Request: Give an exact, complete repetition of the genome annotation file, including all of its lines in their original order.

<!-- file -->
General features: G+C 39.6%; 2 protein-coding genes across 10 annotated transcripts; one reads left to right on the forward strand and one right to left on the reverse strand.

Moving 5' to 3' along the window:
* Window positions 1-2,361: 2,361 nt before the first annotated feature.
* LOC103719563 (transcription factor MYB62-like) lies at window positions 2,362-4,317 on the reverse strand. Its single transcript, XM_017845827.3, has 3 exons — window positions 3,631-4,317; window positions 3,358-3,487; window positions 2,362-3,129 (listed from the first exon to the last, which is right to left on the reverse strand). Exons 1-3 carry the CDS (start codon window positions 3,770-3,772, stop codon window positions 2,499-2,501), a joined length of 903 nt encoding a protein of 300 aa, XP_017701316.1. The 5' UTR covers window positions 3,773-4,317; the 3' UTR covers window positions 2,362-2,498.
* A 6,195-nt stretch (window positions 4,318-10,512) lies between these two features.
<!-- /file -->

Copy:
General features: G+C 39.6%; 2 protein-coding genes across 10 annotated transcripts; one reads left to right on the forward strand and one right to left on the reverse strand.

Moving 5' to 3' along the window:
* Window positions 1-2,361: 2,361 nt before the first annotated feature.
* LOC103719563 (transcription factor MYB62-like) lies at window positions 2,362-4,317 on the reverse strand. Its single transcript, XM_017845827.3, has 3 exons — window positions 3,631-4,317; window positions 3,358-3,487; window positions 2,362-3,129 (listed from the first exon to the last, which is right to left on the reverse strand). Exons 1-3 carry the CDS (start codon window positions 3,770-3,772, stop codon window positions 2,499-2,501), a joined length of 903 nt encoding a protein of 300 aa, XP_017701316.1. The 5' UTR covers window positions 3,773-4,317; the 3' UTR covers window positions 2,362-2,498.
* A 6,195-nt stretch (window positions 4,318-10,512) lies between these two features.